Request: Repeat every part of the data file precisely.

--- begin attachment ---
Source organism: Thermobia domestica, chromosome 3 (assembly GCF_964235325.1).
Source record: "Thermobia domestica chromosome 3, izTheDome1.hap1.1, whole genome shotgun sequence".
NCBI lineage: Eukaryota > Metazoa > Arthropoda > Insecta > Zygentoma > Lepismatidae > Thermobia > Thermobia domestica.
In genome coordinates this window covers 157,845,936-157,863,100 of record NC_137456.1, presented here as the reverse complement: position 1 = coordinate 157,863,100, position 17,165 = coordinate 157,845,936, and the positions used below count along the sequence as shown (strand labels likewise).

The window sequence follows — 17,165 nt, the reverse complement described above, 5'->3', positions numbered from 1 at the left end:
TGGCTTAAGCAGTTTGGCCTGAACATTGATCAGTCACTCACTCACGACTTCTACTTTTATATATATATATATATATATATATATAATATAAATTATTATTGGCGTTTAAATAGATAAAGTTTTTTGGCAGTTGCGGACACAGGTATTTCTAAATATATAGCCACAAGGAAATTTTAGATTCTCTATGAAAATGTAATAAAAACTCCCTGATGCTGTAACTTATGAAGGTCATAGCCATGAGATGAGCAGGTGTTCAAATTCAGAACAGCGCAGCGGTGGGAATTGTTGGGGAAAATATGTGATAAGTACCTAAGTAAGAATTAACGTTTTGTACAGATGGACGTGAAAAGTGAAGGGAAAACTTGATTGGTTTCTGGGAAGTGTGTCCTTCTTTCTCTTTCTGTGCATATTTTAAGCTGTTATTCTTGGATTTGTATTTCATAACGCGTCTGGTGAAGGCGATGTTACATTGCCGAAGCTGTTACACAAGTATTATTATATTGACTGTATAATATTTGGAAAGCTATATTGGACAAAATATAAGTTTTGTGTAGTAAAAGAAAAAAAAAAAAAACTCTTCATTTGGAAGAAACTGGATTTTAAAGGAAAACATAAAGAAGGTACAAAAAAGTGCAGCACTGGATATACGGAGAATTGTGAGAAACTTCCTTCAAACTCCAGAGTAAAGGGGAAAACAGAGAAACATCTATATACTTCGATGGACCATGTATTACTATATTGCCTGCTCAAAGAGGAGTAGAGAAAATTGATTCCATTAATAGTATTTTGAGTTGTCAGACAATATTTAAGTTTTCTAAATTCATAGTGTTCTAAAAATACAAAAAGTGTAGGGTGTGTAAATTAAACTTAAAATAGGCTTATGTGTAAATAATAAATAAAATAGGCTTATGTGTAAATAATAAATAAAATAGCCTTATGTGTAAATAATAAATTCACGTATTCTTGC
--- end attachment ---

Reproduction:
Source organism: Thermobia domestica, chromosome 3 (assembly GCF_964235325.1).
Source record: "Thermobia domestica chromosome 3, izTheDome1.hap1.1, whole genome shotgun sequence".
NCBI lineage: Eukaryota > Metazoa > Arthropoda > Insecta > Zygentoma > Lepismatidae > Thermobia > Thermobia domestica.
In genome coordinates this window covers 157,845,936-157,863,100 of record NC_137456.1, presented here as the reverse complement: position 1 = coordinate 157,863,100, position 17,165 = coordinate 157,845,936, and the positions used below count along the sequence as shown (strand labels likewise).

The window sequence follows — 17,165 nt, the reverse complement described above, 5'->3', positions numbered from 1 at the left end:
TGGCTTAAGCAGTTTGGCCTGAACATTGATCAGTCACTCACTCACGACTTCTACTTTTATATATATATATATATATATATATATAATATAAATTATTATTGGCGTTTAAATAGATAAAGTTTTTTGGCAGTTGCGGACACAGGTATTTCTAAATATATAGCCACAAGGAAATTTTAGATTCTCTATGAAAATGTAATAAAAACTCCCTGATGCTGTAACTTATGAAGGTCATAGCCATGAGATGAGCAGGTGTTCAAATTCAGAACAGCGCAGCGGTGGGAATTGTTGGGGAAAATATGTGATAAGTACCTAAGTAAGAATTAACGTTTTGTACAGATGGACGTGAAAAGTGAAGGGAAAACTTGATTGGTTTCTGGGAAGTGTGTCCTTCTTTCTCTTTCTGTGCATATTTTAAGCTGTTATTCTTGGATTTGTATTTCATAACGCGTCTGGTGAAGGCGATGTTACATTGCCGAAGCTGTTACACAAGTATTATTATATTGACTGTATAATATTTGGAAAGCTATATTGGACAAAATATAAGTTTTGTGTAGTAAAAGAAAAAAAAAAAAAACTCTTCATTTGGAAGAAACTGGATTTTAAAGGAAAACATAAAGAAGGTACAAAAAAGTGCAGCACTGGATATACGGAGAATTGTGAGAAACTTCCTTCAAACTCCAGAGTAAAGGGGAAAACAGAGAAACATCTATATACTTCGATGGACCATGTATTACTATATTGCCTGCTCAAAGAGGAGTAGAGAAAATTGATTCCATTAATAGTATTTTGAGTTGTCAGACAATATTTAAGTTTTCTAAATTCATAGTGTTCTAAAAATACAAAAAGTGTAGGGTGTGTAAATTAAACTTAAAATAGGCTTATGTGTAAATAATAAATAAAATAGGCTTATGTGTAAATAATAAATAAAATAGCCTTATGTGTAAATAATAAATTCACGTATTCTTGC